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Direct phase projection and transcranial focusing of ultrasound for brain therapy

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3 Author(s)
Gianmarco F. Pinton ; Inst. Langevin, Inst. Nat. de la Sante et de la Rech. Medicale, Paris, France ; Jean-Francois Aubry ; Mickael Tanter

Ultrasound can be used to noninvasively treat the human brain with hyperthermia by focusing through the skull. To obtain an accurate focus, especially at high frequencies (>;500 kHz), the phase of the transmitted wave must be modified to correct the aberrations introduced by the patient's individual skull morphology. Currently, three-dimensional finite-difference time-domain simulations are used to model a point source at the target. The outward-propagating wave crosses the measured representation of the human skull and is recorded at the therapy array transducer locations. The signal is then time reversed and experimentally transmitted back to its origin. These simulations are resource intensive and add a significant delay to treatment planning. Ray propagation is computationally efficient because it neglects diffraction and only describes two propagation parameters: the wave's direction and the phase. We propose a minimal method that is based only on the phase. The phase information is projected from the external skull surface to the array locations. This replaces computationally expensive finite-difference computations with an almost instantaneous direct phase projection calculation. For the five human skull samples considered, the phase distribution outside of the skull is shown to vary by less than λ/20 as it propagates over a 5 cm distance and the validity of phase projection is established over these propagation distances. The phase aberration introduced by the skull is characterized and is shown to have a good correspondence with skull morphology. The shape of this aberration is shown to have little variation with propagation distance. The focusing quality with the pro- posed phase-projection algorithm is shown to be indistinguishable from the gold-standard full finite-difference simulation. In conclusion, a spherical wave that is aberrated by the skull has a phase propagation that can be accurately described as radial, even after it has been - istorted. By combining finite- difference simulations with a phase-projection algorithm, the time required for treatment planning is significantly reduced. The correlation length of the phase is used to validate the algorithm and it can also be used to provide guiding param- eters for clinical array transducer design in terms of transducer spacing and phase error.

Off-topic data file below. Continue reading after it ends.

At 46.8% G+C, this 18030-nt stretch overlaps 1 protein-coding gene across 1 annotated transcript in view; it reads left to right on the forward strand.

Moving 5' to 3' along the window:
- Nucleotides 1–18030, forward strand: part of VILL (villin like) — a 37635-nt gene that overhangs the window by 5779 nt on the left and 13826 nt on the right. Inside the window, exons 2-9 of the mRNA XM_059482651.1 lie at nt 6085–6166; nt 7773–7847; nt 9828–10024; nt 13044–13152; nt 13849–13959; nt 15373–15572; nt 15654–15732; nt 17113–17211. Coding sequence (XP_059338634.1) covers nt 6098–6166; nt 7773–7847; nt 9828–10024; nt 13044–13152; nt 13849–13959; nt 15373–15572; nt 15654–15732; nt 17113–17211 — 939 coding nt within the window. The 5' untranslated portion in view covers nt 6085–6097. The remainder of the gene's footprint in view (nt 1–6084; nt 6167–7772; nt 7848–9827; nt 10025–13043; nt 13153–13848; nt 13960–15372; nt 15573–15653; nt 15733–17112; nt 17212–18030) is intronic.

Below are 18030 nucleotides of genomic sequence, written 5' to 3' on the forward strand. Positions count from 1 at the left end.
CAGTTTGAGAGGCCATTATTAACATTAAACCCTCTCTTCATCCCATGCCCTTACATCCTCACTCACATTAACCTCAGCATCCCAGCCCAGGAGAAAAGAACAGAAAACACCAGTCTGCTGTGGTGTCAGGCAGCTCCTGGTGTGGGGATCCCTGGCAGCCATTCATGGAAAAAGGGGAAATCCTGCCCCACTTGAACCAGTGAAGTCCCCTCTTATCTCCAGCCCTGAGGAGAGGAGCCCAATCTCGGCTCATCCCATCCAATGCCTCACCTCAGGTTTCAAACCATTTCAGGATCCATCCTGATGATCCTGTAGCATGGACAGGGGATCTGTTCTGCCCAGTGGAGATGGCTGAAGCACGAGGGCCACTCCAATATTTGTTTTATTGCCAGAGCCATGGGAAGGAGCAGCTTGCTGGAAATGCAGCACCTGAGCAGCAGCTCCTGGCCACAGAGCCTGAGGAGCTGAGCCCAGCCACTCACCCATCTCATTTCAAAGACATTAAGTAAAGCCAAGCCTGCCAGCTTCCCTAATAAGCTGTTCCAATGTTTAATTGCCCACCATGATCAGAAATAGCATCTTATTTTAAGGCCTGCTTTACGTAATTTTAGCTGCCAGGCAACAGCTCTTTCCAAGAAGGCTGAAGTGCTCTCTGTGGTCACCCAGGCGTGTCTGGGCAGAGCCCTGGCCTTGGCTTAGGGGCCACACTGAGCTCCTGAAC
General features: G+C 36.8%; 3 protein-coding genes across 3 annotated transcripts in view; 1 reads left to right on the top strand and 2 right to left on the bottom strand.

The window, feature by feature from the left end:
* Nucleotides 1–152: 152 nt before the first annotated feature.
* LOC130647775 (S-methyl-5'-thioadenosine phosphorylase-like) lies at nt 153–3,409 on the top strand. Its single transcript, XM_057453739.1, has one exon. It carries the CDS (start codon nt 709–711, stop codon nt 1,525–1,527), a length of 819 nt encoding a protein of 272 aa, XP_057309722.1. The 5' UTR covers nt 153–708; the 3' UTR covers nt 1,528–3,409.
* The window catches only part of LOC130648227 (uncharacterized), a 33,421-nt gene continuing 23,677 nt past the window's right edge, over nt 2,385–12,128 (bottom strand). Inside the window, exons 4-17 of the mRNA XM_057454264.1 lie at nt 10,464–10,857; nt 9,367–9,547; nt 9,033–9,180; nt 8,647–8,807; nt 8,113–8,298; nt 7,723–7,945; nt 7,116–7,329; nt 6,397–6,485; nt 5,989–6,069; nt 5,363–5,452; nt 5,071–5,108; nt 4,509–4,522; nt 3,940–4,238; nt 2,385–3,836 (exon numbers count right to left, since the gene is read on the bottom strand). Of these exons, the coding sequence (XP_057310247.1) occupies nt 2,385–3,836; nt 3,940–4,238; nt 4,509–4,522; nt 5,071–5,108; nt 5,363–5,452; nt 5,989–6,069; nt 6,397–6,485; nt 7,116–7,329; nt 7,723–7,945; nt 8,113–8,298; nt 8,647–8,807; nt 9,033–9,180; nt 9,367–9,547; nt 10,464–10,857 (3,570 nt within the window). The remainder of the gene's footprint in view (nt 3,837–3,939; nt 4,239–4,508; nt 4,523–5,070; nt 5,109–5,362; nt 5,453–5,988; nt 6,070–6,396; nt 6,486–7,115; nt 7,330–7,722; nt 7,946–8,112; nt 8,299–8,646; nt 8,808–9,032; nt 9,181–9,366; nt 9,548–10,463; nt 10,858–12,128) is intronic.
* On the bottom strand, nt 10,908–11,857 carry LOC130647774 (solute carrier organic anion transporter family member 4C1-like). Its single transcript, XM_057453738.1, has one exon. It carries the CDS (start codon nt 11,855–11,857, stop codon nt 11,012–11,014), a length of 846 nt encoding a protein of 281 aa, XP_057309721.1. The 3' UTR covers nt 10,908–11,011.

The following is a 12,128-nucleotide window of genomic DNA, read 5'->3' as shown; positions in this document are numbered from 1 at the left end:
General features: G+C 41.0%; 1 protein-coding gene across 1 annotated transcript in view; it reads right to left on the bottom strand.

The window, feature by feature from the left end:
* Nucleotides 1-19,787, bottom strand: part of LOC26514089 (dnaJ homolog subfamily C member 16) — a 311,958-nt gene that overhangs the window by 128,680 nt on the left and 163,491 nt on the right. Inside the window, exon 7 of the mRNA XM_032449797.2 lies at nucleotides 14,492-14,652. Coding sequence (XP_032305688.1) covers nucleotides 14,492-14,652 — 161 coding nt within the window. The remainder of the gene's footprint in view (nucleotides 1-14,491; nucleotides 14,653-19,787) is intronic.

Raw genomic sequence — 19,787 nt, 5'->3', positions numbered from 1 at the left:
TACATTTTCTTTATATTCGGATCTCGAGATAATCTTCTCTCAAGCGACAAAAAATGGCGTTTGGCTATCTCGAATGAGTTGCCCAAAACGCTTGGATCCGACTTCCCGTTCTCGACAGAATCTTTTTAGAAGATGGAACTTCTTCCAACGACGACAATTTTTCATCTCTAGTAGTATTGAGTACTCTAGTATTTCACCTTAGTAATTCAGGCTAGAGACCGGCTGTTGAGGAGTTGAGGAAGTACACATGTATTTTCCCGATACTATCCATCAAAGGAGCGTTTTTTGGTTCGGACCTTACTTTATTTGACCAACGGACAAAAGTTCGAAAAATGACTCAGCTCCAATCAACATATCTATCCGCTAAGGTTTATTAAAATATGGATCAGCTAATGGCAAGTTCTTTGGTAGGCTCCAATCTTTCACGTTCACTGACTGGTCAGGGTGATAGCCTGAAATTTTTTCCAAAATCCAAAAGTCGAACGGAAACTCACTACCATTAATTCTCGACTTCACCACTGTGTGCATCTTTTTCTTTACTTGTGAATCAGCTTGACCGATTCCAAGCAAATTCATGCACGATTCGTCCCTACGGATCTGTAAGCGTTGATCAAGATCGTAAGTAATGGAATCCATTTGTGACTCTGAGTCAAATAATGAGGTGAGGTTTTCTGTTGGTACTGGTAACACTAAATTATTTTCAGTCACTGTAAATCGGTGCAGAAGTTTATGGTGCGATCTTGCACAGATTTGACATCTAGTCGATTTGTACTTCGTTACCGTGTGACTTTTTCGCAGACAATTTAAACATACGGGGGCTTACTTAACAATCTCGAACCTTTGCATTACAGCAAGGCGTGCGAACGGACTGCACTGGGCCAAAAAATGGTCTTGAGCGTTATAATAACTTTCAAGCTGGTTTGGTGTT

Published in:

IEEE Transactions on Ultrasonics, Ferroelectrics, and Frequency Control  (Volume:59 ,  Issue: 6 )